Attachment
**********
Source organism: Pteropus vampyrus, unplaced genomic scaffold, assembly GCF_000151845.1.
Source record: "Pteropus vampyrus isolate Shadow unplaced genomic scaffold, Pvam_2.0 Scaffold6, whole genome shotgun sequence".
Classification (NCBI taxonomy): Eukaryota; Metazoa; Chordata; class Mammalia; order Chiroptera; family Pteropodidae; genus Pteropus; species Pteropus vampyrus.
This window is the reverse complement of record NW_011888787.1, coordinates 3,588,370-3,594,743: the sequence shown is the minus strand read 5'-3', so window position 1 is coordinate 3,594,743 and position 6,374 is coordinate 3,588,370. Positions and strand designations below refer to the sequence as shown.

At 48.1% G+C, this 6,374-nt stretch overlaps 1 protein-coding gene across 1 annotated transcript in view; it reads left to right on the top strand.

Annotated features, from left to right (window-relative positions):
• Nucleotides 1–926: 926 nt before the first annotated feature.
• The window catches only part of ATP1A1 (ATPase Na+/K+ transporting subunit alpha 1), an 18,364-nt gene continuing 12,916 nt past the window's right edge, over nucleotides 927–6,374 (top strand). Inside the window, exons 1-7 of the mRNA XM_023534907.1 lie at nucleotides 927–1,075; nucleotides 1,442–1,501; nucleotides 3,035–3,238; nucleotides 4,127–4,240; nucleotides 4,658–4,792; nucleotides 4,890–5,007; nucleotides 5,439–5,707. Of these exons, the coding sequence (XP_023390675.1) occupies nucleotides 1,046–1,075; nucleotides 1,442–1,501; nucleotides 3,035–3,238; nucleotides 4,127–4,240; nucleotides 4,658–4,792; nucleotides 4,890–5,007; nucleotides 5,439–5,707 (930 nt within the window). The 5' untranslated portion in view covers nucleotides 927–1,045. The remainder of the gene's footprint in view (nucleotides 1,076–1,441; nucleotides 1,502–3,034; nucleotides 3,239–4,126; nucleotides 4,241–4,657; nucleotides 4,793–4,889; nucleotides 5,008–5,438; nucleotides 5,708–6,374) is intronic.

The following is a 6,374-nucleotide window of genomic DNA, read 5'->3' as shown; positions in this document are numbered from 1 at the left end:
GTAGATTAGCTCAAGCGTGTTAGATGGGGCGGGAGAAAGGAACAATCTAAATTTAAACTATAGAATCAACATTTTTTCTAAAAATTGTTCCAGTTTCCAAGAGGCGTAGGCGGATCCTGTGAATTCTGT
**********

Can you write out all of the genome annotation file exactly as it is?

Source organism: Pteropus vampyrus, unplaced genomic scaffold, assembly GCF_000151845.1.
Source record: "Pteropus vampyrus isolate Shadow unplaced genomic scaffold, Pvam_2.0 Scaffold6, whole genome shotgun sequence".
Classification (NCBI taxonomy): Eukaryota; Metazoa; Chordata; class Mammalia; order Chiroptera; family Pteropodidae; genus Pteropus; species Pteropus vampyrus.
This window is the reverse complement of record NW_011888787.1, coordinates 3,588,370-3,594,743: the sequence shown is the minus strand read 5'-3', so window position 1 is coordinate 3,594,743 and position 6,374 is coordinate 3,588,370. Positions and strand designations below refer to the sequence as shown.

At 48.1% G+C, this 6,374-nt stretch overlaps 1 protein-coding gene across 1 annotated transcript in view; it reads left to right on the top strand.

Annotated features, from left to right (window-relative positions):
• Nucleotides 1–926: 926 nt before the first annotated feature.
• The window catches only part of ATP1A1 (ATPase Na+/K+ transporting subunit alpha 1), an 18,364-nt gene continuing 12,916 nt past the window's right edge, over nucleotides 927–6,374 (top strand). Inside the window, exons 1-7 of the mRNA XM_023534907.1 lie at nucleotides 927–1,075; nucleotides 1,442–1,501; nucleotides 3,035–3,238; nucleotides 4,127–4,240; nucleotides 4,658–4,792; nucleotides 4,890–5,007; nucleotides 5,439–5,707. Of these exons, the coding sequence (XP_023390675.1) occupies nucleotides 1,046–1,075; nucleotides 1,442–1,501; nucleotides 3,035–3,238; nucleotides 4,127–4,240; nucleotides 4,658–4,792; nucleotides 4,890–5,007; nucleotides 5,439–5,707 (930 nt within the window). The 5' untranslated portion in view covers nucleotides 927–1,045. The remainder of the gene's footprint in view (nucleotides 1,076–1,441; nucleotides 1,502–3,034; nucleotides 3,239–4,126; nucleotides 4,241–4,657; nucleotides 4,793–4,889; nucleotides 5,008–5,438; nucleotides 5,708–6,374) is intronic.

The following is a 6,374-nucleotide window of genomic DNA, read 5'->3' as shown; positions in this document are numbered from 1 at the left end:
GTAGATTAGCTCAAGCGTGTTAGATGGGGCGGGAGAAAGGAACAATCTAAATTTAAACTATAGAATCAACATTTTTTCTAAAAATTGTTCCAGTTTCCAAGAGGCGTAGGCGGATCCTGTGAATTCTGT